there is no need for an "FOMC" or a "Wall Street" if the ten year "implodes." PERIOD. The latter relies on economic growth to lend into (non existent as they sit on cash and do nothing with it) and the former simply debates the merits of whether "free money" can fund a lifeguard in Evanston (for the summer of course.) If that can't be done then they no longer matter either. Any CEO, any politician relying on these two entities as "having their back" if that ten year blows out...will no longer have that as their backstop. And there is no fallback position since when you're dealing with the world largest energy producer in all of human history (the USA) "they have no need for either the FOMC or Wall Street." i have no crystal ball on the ten year...just a bet that have maintained even too today (with hopes that it is right)...all i can say is "i hope Bill Gross and El Arian are right." they're the ones with the "big bucks" as they say. "and the plan out there is to create solar cities and launch a meteor mining business." so far so good.

Stackers's picture

From a guy that has seen a shorted share count of 107% of share float in his company's stock he is remarkably civil about "the system"


Pladizow's picture

And now we know why Goldman shorted in excess of 100% of the float!

putaipan's picture

2-3 years hangin' around here and the first words of mr. byrne's i've seen. thank you tylers.

A Lunatic's picture

He'll be taken care of alright..........

ParkAveFlasher's picture

Overstock came through the dot.com bubble selling replacements for discontinued bridal sets.  They know scarcity.

RafterManFMJ's picture


Well if I want a deal on 8000 thread count duvets I'd better buy some of them bitcoins.

seek's picture

Didn't have a clue who he was until today, but I can tell I like him already.

Crawdaddy's picture

Patrick Byrne is a stand up guy. If he is new to you then please take a look at this:




He has been calling the bullshitters out by name for years.

TeMpTeK's picture

There isnt too many people id break bread with...  Patrick Byrne is one of them.

long-shorty's picture

I have to admit, this guy is smarter than I'd previously thought. He apparently knows that gold is a better bet than the stock of any company he is the CEO of.

Seasmoke's picture

I have never found anything I ever wanted to buy at Overstock. Since 2002 !!!

freedogger's picture

I love this guy's attitude.

Dr Benway's picture

"our net margin is about 2% now"

"the most risk would be the volatility it experiences in one day"


I see a problem here lol..

malikai's picture

Not really. The volume they'll be doing in BTC will be very small initially.

Also, they'll probably be flipping the coin for cash at time of sale ultimately.

nmewn's picture

Malikai, first off, you and I will always be friends but we both know this is his attempt to butress his position with a currently popular...lets call it...venue.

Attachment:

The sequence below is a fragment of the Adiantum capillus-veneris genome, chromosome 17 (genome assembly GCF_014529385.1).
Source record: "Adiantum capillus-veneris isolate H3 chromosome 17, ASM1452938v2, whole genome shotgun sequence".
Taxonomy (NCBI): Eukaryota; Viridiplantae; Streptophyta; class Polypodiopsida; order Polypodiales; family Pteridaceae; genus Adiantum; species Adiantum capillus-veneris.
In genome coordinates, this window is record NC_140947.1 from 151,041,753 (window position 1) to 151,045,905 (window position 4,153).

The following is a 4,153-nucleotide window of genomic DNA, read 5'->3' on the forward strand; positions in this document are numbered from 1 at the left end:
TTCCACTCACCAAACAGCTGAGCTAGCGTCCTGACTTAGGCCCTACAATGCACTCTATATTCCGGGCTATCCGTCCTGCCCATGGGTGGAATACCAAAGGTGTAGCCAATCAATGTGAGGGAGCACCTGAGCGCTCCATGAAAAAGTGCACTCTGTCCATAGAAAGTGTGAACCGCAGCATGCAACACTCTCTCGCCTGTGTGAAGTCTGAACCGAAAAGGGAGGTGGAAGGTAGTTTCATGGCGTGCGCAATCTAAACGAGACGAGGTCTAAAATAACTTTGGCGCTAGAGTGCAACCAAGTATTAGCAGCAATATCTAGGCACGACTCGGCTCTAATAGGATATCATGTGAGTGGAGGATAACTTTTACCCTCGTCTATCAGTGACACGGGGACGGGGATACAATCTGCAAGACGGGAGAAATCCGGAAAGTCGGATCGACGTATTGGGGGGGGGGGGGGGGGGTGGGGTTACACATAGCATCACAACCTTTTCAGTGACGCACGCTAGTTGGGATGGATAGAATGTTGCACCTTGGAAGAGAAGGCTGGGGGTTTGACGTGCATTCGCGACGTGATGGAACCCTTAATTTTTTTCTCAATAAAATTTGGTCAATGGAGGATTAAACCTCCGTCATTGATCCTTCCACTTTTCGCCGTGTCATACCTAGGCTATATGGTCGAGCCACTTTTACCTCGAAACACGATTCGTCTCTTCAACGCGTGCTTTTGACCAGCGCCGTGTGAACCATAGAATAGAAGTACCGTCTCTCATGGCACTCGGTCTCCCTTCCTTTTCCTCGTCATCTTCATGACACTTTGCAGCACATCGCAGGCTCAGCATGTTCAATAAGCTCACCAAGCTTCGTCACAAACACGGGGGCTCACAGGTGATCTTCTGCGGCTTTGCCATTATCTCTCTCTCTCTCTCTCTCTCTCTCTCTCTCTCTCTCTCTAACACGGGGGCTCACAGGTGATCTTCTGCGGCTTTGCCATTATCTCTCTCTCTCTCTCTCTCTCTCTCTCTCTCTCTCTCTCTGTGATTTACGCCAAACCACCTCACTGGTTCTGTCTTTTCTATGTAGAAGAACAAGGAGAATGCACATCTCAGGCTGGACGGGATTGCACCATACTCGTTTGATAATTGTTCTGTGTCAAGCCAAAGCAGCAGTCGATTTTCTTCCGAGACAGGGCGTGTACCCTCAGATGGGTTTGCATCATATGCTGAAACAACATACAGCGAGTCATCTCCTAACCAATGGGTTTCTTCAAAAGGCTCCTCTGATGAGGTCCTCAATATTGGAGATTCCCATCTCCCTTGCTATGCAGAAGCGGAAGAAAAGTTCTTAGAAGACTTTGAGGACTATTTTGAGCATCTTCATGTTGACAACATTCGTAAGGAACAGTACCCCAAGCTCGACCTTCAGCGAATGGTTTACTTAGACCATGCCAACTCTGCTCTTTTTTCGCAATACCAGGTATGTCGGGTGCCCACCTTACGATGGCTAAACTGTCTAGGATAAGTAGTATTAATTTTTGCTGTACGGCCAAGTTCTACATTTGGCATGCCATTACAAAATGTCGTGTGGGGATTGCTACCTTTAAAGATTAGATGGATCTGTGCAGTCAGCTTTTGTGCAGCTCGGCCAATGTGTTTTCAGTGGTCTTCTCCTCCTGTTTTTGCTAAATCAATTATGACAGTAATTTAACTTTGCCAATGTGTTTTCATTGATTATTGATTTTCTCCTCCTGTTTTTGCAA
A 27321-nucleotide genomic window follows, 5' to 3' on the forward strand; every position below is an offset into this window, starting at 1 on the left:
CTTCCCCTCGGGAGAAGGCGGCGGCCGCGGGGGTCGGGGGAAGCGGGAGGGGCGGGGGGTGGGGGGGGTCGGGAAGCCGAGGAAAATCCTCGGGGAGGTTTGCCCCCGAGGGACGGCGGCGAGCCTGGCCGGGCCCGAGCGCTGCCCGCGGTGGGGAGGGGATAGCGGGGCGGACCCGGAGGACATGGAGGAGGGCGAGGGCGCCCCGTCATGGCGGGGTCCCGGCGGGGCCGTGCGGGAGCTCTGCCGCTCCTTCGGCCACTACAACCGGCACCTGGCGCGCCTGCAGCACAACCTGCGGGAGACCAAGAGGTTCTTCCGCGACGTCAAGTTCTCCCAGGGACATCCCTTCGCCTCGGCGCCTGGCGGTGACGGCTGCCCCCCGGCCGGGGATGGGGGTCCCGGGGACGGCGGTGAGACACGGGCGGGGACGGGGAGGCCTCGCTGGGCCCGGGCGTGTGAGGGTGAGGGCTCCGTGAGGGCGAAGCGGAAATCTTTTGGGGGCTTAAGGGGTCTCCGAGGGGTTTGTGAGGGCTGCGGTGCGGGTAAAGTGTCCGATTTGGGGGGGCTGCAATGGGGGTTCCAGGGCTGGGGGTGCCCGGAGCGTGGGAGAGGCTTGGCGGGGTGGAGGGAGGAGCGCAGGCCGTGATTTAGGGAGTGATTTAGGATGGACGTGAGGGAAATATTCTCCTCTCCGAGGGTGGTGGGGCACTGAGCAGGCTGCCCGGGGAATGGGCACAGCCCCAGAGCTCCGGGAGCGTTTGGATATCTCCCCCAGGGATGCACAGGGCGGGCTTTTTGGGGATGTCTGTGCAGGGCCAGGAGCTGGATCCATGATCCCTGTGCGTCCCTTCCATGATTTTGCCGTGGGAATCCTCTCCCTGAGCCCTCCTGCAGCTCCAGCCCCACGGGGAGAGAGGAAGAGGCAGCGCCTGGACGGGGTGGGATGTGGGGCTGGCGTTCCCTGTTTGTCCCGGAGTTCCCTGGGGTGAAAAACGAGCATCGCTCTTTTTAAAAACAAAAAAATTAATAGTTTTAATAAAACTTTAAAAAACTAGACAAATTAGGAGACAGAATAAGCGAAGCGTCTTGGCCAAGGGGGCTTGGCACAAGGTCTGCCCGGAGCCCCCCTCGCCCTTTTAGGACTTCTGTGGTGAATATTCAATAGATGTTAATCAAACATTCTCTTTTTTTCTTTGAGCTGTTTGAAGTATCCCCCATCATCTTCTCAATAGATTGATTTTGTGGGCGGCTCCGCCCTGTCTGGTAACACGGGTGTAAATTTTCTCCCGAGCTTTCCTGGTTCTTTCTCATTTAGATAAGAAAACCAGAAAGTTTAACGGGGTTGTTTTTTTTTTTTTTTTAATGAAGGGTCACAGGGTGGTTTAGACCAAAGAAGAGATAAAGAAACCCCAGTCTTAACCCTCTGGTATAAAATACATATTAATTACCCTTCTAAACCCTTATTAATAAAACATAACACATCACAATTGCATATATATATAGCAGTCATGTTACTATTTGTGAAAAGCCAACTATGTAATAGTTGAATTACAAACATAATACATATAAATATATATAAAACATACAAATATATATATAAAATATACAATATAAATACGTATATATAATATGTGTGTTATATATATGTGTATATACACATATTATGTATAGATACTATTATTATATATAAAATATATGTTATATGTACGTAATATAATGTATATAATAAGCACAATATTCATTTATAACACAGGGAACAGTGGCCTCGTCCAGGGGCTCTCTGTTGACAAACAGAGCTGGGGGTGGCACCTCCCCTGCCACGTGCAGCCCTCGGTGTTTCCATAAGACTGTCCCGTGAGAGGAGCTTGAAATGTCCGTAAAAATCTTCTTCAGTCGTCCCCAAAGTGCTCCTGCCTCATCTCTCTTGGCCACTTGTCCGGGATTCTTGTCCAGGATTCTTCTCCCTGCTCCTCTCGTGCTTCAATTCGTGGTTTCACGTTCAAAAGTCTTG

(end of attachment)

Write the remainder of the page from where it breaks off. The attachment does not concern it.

No matter whether I agree with his "politics" or ideology, it is as you say, the amounts will be small and smacks of a certain desperation for "flow" to his corporation.

malikai's picture

I'm not sure..

He's got quite a bit of history being 'against the machine'.

I could be wrong, but I get the feeling that the whole thing is a political statement.

nmewn's picture

I think the interview (the way I read it) speaks for itself.

He's accepting BitCoin as payment for his merchandise, while at the same time not investing in it. He's looking at BitCoin as a stawk, not necessarily money. Stawks can be treated as currency but not money, they always get converted to money.

However warped the concept of money has become, that is the reality and it wasn't the "hard money" people who did it.


Addendum, the above is not an admonition to not rage against the machine that has brought us to this point.

dark pools of soros's picture

oh you are so proud of yourself..  eveyone step back and clap.


But what you fail to disclose in your fantasy is the fact in that other recent article on ZH that gold is completely manipulated with the paper market to aid in transferring it out of the west to the east.


so instead of realizing gains from bitcoin now vs the dollar, you hope for the day America's dollar is dead so gold can be valued highly in a sea of despair.  Well..  EVERYTHING will be highly valued vs the dollar at that time so you are not going to GAIN anything


understand now?







nmewn's picture

I don't know if its the triple spacing in your comment or the server farms in China mining BitCoin into fiat that makes me think you've become a raving lunatic.

malikai's picture

My (potentially biased) gut feeling is that his "reasons" for doing it were what it took for him to get the board to go along with him.

We have to remember that he most likely couldn't just do this without the board OK-ing the whole thing. Meaning that he had to provide a convincing enough argument. Therefore, he probably had to convince them that they would avoid FX risk (hence not holding a position). Meanwhile, it's an easy sale to any board that chargeback risk is eliminated with BTC. And the final winner with the board is the potential for 2% in savings.